If you have past due bills, then you can expect calls from debt collectors. However, with this modern day of voicemail, it is not uncommon for the debt collectors to get your voicemail rather than a live person. There are laws in place as part of the FDCPA to protect creditors.
The FDCPA does not permit debt collectors to disclose your personal information to any third party. This means that if your voicemail is shared with your family or roommates or if it is monitored by your employer, debt collectors are not allowed to leave a message. Messages can only be left on private voicemail.
When Can a Debt Collector Call Family?
Debt collectors shouldn’t be contacting your family unless they are trying to learn your whereabouts or how to contact you. They can contact family members to get your phone number, residential address, or work address. However, the debt collector cannot say you owe money and they cannot use the collection agency name unless the person they called requests the name. If they already know your phone number and where you live there is no need to call your relatives. If they are calling relatives and already have your information, they are most likely violating the FDCPA.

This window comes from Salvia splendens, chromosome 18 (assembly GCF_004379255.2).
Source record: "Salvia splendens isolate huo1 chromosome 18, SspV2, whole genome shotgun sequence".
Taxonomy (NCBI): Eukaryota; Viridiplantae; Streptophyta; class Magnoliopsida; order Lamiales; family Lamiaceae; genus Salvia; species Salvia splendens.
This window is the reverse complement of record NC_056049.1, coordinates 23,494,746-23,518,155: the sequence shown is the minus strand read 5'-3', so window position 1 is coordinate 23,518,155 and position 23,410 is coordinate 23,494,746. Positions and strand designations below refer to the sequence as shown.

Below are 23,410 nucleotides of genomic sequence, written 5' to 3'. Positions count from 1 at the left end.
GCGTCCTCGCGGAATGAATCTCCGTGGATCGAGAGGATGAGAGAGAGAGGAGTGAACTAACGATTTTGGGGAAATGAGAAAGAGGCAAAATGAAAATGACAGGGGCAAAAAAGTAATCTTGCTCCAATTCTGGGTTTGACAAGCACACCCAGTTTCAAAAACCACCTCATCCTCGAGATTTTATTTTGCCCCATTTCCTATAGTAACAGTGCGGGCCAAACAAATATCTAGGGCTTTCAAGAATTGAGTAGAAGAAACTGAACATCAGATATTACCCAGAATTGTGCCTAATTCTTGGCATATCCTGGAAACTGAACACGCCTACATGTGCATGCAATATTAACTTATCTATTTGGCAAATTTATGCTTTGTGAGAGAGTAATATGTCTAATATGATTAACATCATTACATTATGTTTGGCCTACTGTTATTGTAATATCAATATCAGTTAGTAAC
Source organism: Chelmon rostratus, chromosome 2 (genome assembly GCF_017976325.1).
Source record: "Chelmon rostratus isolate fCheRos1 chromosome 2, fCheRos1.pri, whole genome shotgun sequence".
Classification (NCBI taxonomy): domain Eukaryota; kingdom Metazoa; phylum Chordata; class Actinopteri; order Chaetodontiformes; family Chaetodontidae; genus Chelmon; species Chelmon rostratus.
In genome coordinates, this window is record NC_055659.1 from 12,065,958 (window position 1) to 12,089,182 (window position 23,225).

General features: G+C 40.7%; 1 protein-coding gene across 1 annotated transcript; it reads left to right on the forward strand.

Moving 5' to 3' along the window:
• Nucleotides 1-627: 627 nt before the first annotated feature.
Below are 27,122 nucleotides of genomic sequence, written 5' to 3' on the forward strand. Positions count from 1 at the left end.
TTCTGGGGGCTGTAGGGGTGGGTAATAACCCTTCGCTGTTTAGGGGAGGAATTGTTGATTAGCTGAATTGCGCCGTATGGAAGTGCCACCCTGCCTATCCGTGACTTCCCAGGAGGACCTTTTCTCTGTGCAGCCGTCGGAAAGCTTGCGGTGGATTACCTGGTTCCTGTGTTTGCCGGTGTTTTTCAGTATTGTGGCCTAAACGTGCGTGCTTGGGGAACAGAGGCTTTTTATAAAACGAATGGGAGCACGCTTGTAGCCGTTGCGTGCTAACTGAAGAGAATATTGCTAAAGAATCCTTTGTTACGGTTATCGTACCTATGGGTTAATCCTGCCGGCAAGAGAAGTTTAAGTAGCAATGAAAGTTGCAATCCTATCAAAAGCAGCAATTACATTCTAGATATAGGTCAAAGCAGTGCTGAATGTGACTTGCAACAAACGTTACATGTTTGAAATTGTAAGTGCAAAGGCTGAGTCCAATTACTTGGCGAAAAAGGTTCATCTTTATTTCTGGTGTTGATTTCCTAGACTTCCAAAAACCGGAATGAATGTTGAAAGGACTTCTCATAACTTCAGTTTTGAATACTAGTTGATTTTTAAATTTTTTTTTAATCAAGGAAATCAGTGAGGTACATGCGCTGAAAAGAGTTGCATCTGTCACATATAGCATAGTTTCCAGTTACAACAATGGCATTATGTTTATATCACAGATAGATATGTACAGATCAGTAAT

Leaving Messages on Shared Voicemail
If a debt collector is leaving messages on shared voicemail, then the FDCPA is being violated. As an example, if they call your home and are greeted with, “Hello, you have reached the Smith family, Joe, Jane and Johnny, please leave a message,” it is obvious that it is a shared voicemail. If the debt collector still leaves a message despite that, they might be liable for damages to you through the FDCPA. Don’t delete these messages because they can be used against the debt collector.
Leaving Messages and Voicemails at Your Place of Employment
Debt collectors cannot contact third parties for collecting your debts except for the regulated purpose of locating you. If the creditor or debt collector leaves voicemails at your place of employment, then odds are the FDCPA is being violated. Also, if the debt collector is aware of or has reason to believe that contacting you at work is inconvenient or prohibited, they cannot contact you there. Keep these messages, if possible, or at least document them by writing down the date, time, and caller so you can bring this matter up.
You Don’t Have to Put Up With the Harassment
If you are falling victim to an aggressive debt collector who is harassing you and violating the FDCPA, you should consult with a FDCPA attorney. If a debt collector violates the FDCPA, you can sue them for statutory damages of up to $1,000 and usually, attorney’s fees, actual damages, and court costs. To get in contact with a FDCPA attorney, complete the Free Case Evaluation Form on this page. Your information will be shared with a lawyer who will review your case and help you determine the best way to proceed.